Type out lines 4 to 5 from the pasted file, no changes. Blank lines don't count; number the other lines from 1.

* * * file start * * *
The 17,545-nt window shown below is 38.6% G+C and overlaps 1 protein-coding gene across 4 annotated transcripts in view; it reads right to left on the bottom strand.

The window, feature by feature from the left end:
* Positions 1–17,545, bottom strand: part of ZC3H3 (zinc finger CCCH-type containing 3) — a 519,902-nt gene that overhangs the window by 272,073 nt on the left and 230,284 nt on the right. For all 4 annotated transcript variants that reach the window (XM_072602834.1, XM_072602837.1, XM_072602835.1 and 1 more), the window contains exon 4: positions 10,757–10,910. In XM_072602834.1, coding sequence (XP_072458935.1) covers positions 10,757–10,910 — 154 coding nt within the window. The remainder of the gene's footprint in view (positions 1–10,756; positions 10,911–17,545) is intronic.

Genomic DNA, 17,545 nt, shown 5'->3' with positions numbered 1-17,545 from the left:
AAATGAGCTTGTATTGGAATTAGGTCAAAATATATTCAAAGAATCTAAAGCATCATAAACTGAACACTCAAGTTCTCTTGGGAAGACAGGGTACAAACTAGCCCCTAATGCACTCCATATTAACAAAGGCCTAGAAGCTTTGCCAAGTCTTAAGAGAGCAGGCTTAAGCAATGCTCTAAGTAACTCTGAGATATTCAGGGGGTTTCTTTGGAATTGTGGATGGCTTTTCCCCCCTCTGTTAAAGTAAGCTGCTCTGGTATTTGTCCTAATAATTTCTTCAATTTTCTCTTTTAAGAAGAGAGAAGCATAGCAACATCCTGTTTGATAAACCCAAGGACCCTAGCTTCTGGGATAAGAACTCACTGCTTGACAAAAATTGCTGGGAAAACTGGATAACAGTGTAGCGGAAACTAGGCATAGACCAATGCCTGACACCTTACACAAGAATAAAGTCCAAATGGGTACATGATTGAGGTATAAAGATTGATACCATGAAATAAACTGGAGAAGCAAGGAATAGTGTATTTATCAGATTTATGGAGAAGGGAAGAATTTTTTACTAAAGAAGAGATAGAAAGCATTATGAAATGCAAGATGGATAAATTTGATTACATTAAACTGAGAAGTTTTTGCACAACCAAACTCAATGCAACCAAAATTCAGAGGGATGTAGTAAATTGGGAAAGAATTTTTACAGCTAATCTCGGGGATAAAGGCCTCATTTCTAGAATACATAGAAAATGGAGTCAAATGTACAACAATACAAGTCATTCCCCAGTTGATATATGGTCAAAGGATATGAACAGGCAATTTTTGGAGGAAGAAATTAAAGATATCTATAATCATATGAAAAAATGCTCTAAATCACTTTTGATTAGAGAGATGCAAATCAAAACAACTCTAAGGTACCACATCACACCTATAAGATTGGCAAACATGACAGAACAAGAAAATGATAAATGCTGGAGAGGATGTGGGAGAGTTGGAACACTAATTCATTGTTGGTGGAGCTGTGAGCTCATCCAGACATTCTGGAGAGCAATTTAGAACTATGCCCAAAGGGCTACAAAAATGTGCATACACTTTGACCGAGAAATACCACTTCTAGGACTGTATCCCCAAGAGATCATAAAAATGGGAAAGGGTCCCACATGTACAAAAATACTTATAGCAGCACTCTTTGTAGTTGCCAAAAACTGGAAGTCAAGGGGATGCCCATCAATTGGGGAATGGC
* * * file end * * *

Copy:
Genomic DNA, 17,545 nt, shown 5'->3' with positions numbered 1-17,545 from the left:
AAATGAGCTTGTATTGGAATTAGGTCAAAATATATTCAAAGAATCTAAAGCATCATAAACTGAACACTCAAGTTCTCTTGGGAAGACAGGGTACAAACTAGCCCCTAATGCACTCCATATTAACAAAGGCCTAGAAGCTTTGCCAAGTCTTAAGAGAGCAGGCTTAAGCAATGCTCTAAGTAACTCTGAGATATTCAGGGGGTTTCTTTGGAATTGTGGATGGCTTTTCCCCCCTCTGTTAAAGTAAGCTGCTCTGGTATTTGTCCTAATAATTTCTTCAATTTTCTCTTTTAAGAAGAGAGAAGCATAGCAACATCCTGTTTGATAAACCCAAGGACCCTAGCTTCTGGGATAAGAACTCACTGCTTGACAAAAATTGCTGGGAAAACTGGATAACAGTGTAGCGGAAACTAGGCATAGACCAATGCCTGACACCTTACACAAGAATAAAGTCCAAATGGGTACATGATTGAGGTATAAAGATTGATACCATGAAATAAACTGGAGAAGCAAGGAATAGTGTATTTATCAGATTTATGGAGAAGGGAAGAATTTTTTACTAAAGAAGAGATAGAAAGCATTATGAAATGCAAGATGGATAAATTTGATTACATTAAACTGAGAAGTTTTTGCACAACCAAACTCAATGCAACCAAAATTCAGAGGGATGTAGTAAATTGGGAAAGAATTTTTACAGCTAATCTCGGGGATAAAGGCCTCATTTCTAGAATACATAGAAAATGGAGTCAAATGTACAACAATACAAGTCATTCCCCAGTTGATATATGGTCAAAGGATATGAACAGGCAATTTTTGGAGGAAGAAATTAAAGATATCTATAATCATATGAAAAAATGCTCTAAATCACTTTTGATTAGAGAGATGCAAATCAAAACAACTCTAAGGTACCACATCACACCTATAAGATTGGCAAACATGACAGAACAAGAAAATGATAAATGCTGGAGAGGATGTGGGAGAGTTGGAACACTAATTCATTGTTGGTGGAGCTGTGAGCTCATCCAGACATTCTGGAGAGCAATTTAGAACTATGCCCAAAGGGCTACAAAAATGTGCATACACTTTGACCGAGAAATACCACTTCTAGGACTGTATCCCCAAGAGATCATAAAAATGGGAAAGGGTCCCACATGTACAAAAATACTTATAGCAGCACTCTTTGTAGTTGCCAAAAACTGGAAGTCAAGGGGATGCCCATCAATTGGGGAATGGC